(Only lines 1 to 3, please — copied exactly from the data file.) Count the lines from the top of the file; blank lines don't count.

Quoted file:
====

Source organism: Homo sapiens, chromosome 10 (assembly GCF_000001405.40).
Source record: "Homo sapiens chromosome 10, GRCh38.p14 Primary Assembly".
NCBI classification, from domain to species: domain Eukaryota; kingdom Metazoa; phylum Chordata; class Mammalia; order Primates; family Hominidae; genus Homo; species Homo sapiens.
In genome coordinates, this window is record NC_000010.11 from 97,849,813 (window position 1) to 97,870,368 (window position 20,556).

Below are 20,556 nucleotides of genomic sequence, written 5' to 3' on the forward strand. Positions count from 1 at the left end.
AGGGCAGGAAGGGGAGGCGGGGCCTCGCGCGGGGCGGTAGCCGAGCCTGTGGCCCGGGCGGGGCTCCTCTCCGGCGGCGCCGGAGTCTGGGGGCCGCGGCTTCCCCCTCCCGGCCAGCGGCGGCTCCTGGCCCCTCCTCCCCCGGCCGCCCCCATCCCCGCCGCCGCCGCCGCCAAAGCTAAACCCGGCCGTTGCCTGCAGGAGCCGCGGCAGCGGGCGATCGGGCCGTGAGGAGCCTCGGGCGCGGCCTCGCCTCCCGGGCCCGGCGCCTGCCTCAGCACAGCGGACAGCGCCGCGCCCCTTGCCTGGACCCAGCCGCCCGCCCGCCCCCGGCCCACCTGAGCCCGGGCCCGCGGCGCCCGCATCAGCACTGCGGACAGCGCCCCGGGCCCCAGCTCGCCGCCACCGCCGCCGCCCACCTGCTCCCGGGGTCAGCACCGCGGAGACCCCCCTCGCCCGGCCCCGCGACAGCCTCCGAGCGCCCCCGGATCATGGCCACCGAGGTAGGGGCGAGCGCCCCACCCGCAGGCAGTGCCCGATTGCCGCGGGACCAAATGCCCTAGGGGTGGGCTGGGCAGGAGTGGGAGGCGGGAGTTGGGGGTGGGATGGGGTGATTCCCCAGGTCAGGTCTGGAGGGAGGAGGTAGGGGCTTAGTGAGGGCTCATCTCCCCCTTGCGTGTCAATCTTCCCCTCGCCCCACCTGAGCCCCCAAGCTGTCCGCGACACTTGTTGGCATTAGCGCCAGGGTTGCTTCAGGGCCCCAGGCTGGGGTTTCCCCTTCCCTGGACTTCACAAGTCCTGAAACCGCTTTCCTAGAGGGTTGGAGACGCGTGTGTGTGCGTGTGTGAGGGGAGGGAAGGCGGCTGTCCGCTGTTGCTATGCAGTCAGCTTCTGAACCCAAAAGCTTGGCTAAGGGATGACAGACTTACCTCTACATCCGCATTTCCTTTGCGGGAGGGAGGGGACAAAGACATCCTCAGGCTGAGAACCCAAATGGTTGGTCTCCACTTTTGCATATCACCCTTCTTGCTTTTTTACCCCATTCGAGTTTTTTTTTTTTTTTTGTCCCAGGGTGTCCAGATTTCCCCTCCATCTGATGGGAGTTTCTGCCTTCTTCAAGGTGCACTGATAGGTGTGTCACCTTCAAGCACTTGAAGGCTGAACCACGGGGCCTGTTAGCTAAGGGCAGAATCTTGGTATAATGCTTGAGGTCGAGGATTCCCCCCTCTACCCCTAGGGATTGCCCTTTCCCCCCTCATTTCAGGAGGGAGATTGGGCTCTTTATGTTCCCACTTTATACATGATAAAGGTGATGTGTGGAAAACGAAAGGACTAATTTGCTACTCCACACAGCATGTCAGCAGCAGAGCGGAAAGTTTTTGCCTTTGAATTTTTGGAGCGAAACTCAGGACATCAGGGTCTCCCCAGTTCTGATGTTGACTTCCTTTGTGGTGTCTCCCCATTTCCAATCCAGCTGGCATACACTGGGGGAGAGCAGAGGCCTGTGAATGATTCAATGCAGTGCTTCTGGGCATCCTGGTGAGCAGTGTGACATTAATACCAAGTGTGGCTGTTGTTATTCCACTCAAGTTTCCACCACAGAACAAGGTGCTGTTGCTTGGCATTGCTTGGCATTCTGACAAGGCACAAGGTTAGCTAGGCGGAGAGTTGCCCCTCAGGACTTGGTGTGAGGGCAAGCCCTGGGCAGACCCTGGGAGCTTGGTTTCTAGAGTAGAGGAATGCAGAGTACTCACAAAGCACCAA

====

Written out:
Source organism: Homo sapiens, chromosome 10 (assembly GCF_000001405.40).
Source record: "Homo sapiens chromosome 10, GRCh38.p14 Primary Assembly".
NCBI classification, from domain to species: domain Eukaryota; kingdom Metazoa; phylum Chordata; class Mammalia; order Primates; family Hominidae; genus Homo; species Homo sapiens.